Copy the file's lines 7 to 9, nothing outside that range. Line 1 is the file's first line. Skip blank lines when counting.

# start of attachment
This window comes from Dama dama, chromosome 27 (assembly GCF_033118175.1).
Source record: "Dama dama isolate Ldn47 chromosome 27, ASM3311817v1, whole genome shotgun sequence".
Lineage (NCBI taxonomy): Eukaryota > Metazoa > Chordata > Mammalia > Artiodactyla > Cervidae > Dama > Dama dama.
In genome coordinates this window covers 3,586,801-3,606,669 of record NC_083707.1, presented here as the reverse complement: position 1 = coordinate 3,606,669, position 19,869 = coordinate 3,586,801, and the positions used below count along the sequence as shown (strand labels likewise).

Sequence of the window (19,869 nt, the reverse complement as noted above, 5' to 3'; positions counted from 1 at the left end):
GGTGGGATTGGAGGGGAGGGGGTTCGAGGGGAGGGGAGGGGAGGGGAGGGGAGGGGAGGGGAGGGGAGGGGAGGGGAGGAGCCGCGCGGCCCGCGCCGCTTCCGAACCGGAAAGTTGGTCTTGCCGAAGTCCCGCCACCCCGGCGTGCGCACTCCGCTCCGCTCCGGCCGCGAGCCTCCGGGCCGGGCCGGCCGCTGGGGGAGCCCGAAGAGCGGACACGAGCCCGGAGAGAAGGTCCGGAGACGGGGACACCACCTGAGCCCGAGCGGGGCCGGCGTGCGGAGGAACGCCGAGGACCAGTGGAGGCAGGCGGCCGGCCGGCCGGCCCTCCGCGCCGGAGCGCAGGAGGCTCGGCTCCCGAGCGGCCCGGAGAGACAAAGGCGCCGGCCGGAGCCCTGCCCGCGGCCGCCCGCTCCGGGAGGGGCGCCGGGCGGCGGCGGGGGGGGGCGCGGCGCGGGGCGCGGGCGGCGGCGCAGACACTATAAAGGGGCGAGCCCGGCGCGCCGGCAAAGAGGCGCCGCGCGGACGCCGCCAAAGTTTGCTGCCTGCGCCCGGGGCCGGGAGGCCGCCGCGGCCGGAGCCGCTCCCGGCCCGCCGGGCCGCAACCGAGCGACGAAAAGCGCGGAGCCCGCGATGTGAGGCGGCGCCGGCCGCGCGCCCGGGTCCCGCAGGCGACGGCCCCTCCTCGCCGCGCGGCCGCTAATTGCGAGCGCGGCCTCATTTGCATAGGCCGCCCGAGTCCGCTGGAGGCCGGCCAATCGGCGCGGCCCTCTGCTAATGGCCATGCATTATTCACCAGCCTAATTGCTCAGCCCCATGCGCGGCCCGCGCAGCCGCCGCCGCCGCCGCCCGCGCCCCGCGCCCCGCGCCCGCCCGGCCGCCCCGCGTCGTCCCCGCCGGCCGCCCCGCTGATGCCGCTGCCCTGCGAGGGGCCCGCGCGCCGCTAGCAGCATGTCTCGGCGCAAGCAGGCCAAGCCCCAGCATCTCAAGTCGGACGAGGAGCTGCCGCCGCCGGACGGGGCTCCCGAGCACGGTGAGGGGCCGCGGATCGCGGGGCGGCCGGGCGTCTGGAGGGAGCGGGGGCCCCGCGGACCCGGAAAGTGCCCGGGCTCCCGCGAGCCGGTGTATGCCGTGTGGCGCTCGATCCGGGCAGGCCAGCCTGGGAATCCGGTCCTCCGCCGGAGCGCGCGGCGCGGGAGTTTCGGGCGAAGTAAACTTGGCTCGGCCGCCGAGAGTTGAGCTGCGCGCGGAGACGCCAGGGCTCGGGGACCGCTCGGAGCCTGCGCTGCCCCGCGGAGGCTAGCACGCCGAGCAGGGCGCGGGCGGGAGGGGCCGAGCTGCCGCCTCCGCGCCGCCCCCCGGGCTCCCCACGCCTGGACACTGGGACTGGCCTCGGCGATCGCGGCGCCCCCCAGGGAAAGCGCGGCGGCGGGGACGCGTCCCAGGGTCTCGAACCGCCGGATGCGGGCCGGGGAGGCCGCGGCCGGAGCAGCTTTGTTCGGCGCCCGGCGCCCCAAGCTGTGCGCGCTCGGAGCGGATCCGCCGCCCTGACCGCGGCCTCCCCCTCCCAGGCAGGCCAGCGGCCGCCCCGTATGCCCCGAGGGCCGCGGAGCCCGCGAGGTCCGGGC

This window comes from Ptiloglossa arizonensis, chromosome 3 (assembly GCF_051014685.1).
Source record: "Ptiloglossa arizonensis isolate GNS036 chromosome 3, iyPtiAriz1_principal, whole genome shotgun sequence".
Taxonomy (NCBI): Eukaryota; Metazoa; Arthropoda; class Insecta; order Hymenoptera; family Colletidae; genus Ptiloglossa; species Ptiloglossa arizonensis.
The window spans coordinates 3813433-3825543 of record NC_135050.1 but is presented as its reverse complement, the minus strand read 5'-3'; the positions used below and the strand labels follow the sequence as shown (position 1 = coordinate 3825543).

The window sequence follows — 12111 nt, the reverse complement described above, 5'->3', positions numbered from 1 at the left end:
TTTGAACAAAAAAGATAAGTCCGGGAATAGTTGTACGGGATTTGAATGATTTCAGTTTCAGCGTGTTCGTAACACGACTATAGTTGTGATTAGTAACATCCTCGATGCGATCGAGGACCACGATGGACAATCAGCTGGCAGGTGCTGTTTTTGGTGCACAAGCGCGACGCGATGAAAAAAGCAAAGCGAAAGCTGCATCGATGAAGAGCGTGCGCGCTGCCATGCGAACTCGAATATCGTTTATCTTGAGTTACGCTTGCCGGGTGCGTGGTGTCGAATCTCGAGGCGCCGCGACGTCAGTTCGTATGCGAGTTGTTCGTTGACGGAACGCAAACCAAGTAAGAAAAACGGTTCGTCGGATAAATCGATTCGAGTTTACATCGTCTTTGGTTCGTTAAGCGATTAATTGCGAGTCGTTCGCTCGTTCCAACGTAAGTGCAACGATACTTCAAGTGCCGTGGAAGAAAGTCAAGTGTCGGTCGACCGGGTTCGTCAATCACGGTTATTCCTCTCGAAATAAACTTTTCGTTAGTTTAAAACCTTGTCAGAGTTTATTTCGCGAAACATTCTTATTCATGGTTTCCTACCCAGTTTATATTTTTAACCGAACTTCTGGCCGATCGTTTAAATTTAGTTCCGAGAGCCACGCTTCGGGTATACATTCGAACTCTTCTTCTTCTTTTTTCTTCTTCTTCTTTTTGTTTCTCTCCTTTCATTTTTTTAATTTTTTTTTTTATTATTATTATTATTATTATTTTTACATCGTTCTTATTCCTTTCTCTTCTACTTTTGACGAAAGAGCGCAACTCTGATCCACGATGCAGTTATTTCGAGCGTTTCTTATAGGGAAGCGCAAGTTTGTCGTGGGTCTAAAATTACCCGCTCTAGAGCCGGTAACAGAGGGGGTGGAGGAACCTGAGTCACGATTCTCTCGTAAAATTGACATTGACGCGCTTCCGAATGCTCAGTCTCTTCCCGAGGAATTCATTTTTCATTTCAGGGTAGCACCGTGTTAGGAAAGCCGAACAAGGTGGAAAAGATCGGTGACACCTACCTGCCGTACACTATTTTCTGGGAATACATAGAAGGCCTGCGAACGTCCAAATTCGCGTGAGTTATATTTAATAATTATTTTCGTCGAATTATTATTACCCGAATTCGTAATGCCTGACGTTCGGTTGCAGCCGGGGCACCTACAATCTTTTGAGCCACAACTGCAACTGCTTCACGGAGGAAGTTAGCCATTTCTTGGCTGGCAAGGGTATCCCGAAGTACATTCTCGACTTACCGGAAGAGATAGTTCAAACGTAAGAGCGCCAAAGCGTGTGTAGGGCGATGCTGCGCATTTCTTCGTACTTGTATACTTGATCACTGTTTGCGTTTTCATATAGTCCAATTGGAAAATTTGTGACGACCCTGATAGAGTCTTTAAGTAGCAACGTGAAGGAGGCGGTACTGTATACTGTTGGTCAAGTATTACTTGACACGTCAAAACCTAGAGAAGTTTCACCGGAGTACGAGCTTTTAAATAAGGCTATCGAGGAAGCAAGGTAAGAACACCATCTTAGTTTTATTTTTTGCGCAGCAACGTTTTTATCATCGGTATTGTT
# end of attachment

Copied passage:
This window comes from Ptiloglossa arizonensis, chromosome 3 (assembly GCF_051014685.1).
Source record: "Ptiloglossa arizonensis isolate GNS036 chromosome 3, iyPtiAriz1_principal, whole genome shotgun sequence".
Taxonomy (NCBI): Eukaryota; Metazoa; Arthropoda; class Insecta; order Hymenoptera; family Colletidae; genus Ptiloglossa; species Ptiloglossa arizonensis.